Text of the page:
London 2012: Olympic torch relay street route set out

Media caption,
Among the torchbearers for the London 2012 Olympics will be 99-year-old Diana Gould

The street-by-street route the London 2012 Olympic torch relay will take around the UK has been set out.

The names of the majority of the 8,000 people who will carry the flame on its 8,000 mile journey have also been confirmed by Games organisers Locog.

The Olympic flame arrives in the UK on 18 May and begins its 70-day journey at Land's End on the morning of 19 May.

It will visit every nation and region and stop off at landmarks such as Stonehenge and the Giant's Causeway.

It will pass through 1,018 places as well as visiting Dublin on its journey to the opening ceremony of the Olympic Games on 27 July.

Potential torchbearers were nominated through programmes run by Locog and sponsors Coca-Cola, Lloyds TSB and Samsung in 2011.

They aimed to recognise and reward people with a story of personal achievement and/or contribution to the local community.

The torch will be carried by 7,300 people who were nominated and the remaining 700 will be athletes and celebrities.

The oldest and youngest torchbearers joined gold medal-winning triple jumper Jonathan Edwards and London Mayor Boris Johnson at a primary school in east London to mark the detailed route of the torch relay being released.

Diana Gould, 99, who will be 100 by the time she carries the torch in her home area of Barnet, London, said it was "a great honour" to be chosen.

Standing next to her, the youngest bearer Dominic MacGowan, 11, from Birmingham, reflected that the torch was "something for everyone".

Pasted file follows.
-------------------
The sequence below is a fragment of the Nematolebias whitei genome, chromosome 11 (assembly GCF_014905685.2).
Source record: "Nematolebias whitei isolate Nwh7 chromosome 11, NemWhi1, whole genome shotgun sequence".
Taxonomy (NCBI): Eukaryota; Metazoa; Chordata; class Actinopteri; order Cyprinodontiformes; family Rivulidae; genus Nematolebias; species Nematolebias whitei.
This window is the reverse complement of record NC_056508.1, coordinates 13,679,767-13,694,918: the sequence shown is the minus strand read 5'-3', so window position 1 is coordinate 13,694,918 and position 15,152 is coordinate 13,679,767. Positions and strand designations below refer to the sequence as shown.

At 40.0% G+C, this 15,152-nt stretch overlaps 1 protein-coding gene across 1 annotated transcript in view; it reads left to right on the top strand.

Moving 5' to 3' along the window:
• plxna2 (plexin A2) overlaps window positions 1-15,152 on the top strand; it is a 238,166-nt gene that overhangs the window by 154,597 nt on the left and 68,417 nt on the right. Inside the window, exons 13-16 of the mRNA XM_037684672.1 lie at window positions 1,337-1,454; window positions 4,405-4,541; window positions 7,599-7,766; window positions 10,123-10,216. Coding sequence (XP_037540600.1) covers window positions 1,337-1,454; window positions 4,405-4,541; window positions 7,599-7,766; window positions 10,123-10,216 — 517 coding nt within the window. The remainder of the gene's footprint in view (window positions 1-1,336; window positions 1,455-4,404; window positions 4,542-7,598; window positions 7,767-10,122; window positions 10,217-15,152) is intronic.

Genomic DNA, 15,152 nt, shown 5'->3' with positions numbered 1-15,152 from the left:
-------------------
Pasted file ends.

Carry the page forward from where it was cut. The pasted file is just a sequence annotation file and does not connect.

Each torchbearer will carry the flame for about 300m and about 110 people will take part each day.

'Absolutely thrilled'

Rhyania Blackett-Codrington, 29, from London, is going to carry the torch through the borough of Islington, where she lives.

"I'm absolutely thrilled," she told BBC One's Breakfast, adding that she was nominated for "changing her life round".

"I was a troubled teen and I am now a teacher helping others," she said. She added that she was keen to do a rehearsal of the route holding the torch, but said she was not keen on running with it.

"I'm going to walk very slowly, I'm quite clumsy and I don't want to fall down."

Olympic chief Sebastian Coe also revealed last week that he had been nominated to carry the torch in his home town of Sheffield. He told the BBC's School Report: "For me Sheffield was where all my athletics really happened so that would be the obvious place to be involved."

Another torchbearer will be Dave Jackson, 61, a volunteer coastguard and station officer at Land's End Coastguard Rescue, from Sennen, Cornwall.

He was nominated by his bosses for more than 40 years' service. He served during the 1981 Union Star and Penlee lifeboat disaster, in which 16 people died, including eight volunteer lifeboatmen.

He is part of a team of 12 people on permanent call and also works as supervisor and groundsman at Cornwall's Minack Theatre.

Media caption,
Torchbearer Rhyania Blackett-Codrington: "I'm absolutely thrilled"